So who embodies the May Fourth spirit in China today?To my mind, the heirs of May Fourth are civic-minded citizens who commit small acts of bravery. And sometimes big acts of bravery. Li Wenliang was such a person. Dr. Li wasn’t a demagogue in search of a new ideology that might save China. He was an ophthalmologist and a young father who committed a small act of bravery and then a big act of bravery. His small act of bravery, in late December, was to pass along a warning via WeChat to his former medical school classmates that patients afflicted by a dangerous new virus were turning up in Wuhan hospitals. He urged his friends to protect their families.
那么，如今中国“五四”精神在哪里呢？ 在我看来，现在“五四”的继承人，就是有公民意识的中国公民，其表现在于他们做出的大大小小的勇敢行为。李文亮医生就是这样的人。 李医生并不是寻求拯救中国的公共知识分子，是个眼科医生，年轻的父亲。他先是做出了小小的勇敢行动，然后才是更大的英勇举措。 12月下旬，他最初是通过微信向几名医学院同学传递警告，说武汉医院发现严重的冠状病毒病例，敦促朋友们保护自己和家人。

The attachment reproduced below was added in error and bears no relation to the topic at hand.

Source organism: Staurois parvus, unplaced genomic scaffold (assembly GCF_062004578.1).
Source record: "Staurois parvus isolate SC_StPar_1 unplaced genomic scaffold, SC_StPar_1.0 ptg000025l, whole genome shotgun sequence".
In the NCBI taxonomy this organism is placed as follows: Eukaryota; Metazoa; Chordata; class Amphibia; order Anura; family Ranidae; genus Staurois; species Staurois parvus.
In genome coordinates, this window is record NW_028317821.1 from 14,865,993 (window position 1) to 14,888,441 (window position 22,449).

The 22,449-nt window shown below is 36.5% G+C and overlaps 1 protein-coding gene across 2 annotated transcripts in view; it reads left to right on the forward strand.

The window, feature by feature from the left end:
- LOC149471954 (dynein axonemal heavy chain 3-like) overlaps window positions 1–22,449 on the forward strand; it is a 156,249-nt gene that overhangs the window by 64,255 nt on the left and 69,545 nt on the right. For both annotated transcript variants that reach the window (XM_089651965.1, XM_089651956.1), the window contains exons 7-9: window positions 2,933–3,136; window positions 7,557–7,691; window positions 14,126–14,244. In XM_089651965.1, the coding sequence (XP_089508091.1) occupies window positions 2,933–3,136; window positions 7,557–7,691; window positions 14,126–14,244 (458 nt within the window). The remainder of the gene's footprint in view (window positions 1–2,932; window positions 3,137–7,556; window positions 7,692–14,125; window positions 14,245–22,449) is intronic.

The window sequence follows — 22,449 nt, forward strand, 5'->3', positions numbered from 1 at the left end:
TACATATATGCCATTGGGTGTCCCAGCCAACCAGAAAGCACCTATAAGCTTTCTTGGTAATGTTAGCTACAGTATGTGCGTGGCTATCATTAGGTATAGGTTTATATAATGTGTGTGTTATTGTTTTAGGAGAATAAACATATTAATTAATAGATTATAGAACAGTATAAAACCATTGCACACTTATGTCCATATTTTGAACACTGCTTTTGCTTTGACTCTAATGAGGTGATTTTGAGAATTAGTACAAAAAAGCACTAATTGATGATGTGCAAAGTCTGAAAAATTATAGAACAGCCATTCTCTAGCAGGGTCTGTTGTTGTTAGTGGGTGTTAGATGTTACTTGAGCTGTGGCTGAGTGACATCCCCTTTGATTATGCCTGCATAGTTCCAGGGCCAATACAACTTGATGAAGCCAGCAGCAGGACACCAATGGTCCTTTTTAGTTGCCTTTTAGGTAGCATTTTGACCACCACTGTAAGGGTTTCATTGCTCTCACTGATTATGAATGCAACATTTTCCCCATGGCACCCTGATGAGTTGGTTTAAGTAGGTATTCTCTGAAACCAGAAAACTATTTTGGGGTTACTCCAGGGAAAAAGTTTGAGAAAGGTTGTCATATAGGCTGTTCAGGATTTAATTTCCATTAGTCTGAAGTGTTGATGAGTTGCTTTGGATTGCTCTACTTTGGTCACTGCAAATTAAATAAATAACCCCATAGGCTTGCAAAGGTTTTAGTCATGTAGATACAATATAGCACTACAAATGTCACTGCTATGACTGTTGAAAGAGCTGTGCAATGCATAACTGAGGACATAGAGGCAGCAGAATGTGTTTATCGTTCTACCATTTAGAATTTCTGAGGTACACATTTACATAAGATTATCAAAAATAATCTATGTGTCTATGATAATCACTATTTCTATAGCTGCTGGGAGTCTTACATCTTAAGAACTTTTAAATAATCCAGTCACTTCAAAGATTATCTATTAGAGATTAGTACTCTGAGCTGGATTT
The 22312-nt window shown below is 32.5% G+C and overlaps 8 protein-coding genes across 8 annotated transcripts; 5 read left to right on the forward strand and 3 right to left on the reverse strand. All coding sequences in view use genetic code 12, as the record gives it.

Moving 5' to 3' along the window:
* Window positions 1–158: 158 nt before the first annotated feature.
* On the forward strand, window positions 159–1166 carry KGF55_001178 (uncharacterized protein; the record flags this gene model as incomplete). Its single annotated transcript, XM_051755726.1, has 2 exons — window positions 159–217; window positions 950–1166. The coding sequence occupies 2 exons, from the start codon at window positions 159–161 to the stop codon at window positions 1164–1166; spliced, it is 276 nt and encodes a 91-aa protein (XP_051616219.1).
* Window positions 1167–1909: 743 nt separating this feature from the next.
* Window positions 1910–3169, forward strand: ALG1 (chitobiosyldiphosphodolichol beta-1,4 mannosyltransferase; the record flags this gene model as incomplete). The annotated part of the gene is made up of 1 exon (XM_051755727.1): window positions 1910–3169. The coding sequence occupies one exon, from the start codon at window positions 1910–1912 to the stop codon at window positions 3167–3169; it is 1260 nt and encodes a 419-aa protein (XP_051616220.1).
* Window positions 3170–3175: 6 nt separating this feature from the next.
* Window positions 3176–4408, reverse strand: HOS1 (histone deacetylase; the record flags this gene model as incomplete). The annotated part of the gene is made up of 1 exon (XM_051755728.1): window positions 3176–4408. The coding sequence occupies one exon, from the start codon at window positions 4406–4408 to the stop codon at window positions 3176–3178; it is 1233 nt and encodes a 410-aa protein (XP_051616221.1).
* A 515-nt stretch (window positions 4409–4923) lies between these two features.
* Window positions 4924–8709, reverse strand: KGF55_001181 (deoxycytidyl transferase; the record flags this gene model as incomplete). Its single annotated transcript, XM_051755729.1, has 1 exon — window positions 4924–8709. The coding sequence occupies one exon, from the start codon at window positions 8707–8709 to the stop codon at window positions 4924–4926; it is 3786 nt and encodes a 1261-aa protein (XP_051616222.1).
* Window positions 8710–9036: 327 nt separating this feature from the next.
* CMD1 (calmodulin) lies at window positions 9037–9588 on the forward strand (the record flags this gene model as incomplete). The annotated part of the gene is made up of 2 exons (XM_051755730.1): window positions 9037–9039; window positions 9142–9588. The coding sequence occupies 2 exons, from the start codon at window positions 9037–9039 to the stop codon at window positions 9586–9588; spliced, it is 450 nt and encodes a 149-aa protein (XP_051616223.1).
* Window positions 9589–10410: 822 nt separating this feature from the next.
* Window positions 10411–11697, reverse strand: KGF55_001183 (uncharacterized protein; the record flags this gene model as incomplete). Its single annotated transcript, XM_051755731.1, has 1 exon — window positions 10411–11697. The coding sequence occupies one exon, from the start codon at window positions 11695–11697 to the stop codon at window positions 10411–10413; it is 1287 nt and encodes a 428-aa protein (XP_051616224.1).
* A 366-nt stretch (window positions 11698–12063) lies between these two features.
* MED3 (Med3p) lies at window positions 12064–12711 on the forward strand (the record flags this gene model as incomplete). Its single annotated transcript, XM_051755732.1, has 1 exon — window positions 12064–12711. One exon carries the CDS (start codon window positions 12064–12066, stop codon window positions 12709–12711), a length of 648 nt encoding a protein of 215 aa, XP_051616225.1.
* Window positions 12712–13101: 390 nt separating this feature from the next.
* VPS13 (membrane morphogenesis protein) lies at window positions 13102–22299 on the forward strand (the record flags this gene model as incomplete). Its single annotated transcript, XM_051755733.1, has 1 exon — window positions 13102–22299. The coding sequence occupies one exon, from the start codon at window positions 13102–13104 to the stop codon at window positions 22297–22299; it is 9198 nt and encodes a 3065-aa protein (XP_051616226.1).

When his warning circulated more widely than he intended, Dr. Li was upset and anxious—and with good reason.Supervisors at his hospital quickly admonished him for leaking word of the coronavirus cases. Li was then interrogated by the police, made to sign a “confession,” and threatened with prosecution if he spoke out again. Anyone tempted to believe this was just a case of overzealous local police, take note: China’s central government aired a news story about Dr. Li’s “rumor-mongering.”
他的警示，没想到，在网上被广为传播，李医生感到不安。不安是有充分理由的。 医院主管迅速告诫他，不要透露冠状病毒病例的消息。 然后，李医生，因“在互联网上发表虚假评论”，受到警察的“训诫”，被迫签字承认“造谣”，被威胁诉讼。如果有人怀疑，这只是地方警察的过激行为，那么官方动用中央电视台对李医生所谓“谣传”大肆宣传，会消除任何疑问。